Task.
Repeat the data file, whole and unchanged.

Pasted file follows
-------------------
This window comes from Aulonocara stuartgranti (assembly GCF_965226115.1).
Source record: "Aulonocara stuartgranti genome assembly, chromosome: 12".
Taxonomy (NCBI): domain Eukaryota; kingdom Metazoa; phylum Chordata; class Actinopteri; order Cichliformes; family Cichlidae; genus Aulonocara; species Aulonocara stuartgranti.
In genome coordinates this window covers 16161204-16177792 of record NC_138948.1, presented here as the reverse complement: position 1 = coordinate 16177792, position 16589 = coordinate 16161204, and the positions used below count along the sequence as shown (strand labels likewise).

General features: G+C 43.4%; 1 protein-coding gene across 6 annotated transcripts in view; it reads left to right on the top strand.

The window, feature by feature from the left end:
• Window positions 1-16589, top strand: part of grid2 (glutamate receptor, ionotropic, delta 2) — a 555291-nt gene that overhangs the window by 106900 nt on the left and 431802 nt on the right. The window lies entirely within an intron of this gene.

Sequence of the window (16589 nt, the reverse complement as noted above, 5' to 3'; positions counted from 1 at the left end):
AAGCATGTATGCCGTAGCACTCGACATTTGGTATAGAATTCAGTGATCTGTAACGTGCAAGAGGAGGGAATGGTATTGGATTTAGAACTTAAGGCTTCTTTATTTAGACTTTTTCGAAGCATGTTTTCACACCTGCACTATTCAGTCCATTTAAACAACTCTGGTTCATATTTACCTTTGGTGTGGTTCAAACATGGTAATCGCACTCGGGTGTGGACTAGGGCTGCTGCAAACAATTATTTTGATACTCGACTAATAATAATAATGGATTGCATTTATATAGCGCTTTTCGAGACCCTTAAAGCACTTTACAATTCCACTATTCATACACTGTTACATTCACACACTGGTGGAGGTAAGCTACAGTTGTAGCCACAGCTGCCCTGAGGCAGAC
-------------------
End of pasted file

This window comes from Aulonocara stuartgranti (assembly GCF_965226115.1).
Source record: "Aulonocara stuartgranti genome assembly, chromosome: 12".
Taxonomy (NCBI): domain Eukaryota; kingdom Metazoa; phylum Chordata; class Actinopteri; order Cichliformes; family Cichlidae; genus Aulonocara; species Aulonocara stuartgranti.
In genome coordinates this window covers 16161204-16177792 of record NC_138948.1, presented here as the reverse complement: position 1 = coordinate 16177792, position 16589 = coordinate 16161204, and the positions used below count along the sequence as shown (strand labels likewise).

General features: G+C 43.4%; 1 protein-coding gene across 6 annotated transcripts in view; it reads left to right on the top strand.

The window, feature by feature from the left end:
• Window positions 1-16589, top strand: part of grid2 (glutamate receptor, ionotropic, delta 2) — a 555291-nt gene that overhangs the window by 106900 nt on the left and 431802 nt on the right. The window lies entirely within an intron of this gene.

Sequence of the window (16589 nt, the reverse complement as noted above, 5' to 3'; positions counted from 1 at the left end):
AAGCATGTATGCCGTAGCACTCGACATTTGGTATAGAATTCAGTGATCTGTAACGTGCAAGAGGAGGGAATGGTATTGGATTTAGAACTTAAGGCTTCTTTATTTAGACTTTTTCGAAGCATGTTTTCACACCTGCACTATTCAGTCCATTTAAACAACTCTGGTTCATATTTACCTTTGGTGTGGTTCAAACATGGTAATCGCACTCGGGTGTGGACTAGGGCTGCTGCAAACAATTATTTTGATACTCGACTAATAATAATAATGGATTGCATTTATATAGCGCTTTTCGAGACCCTTAAAGCACTTTACAATTCCACTATTCATACACTGTTACATTCACACACTGGTGGAGGTAAGCTACAGTTGTAGCCACAGCTGCCCTGAGGCAGAC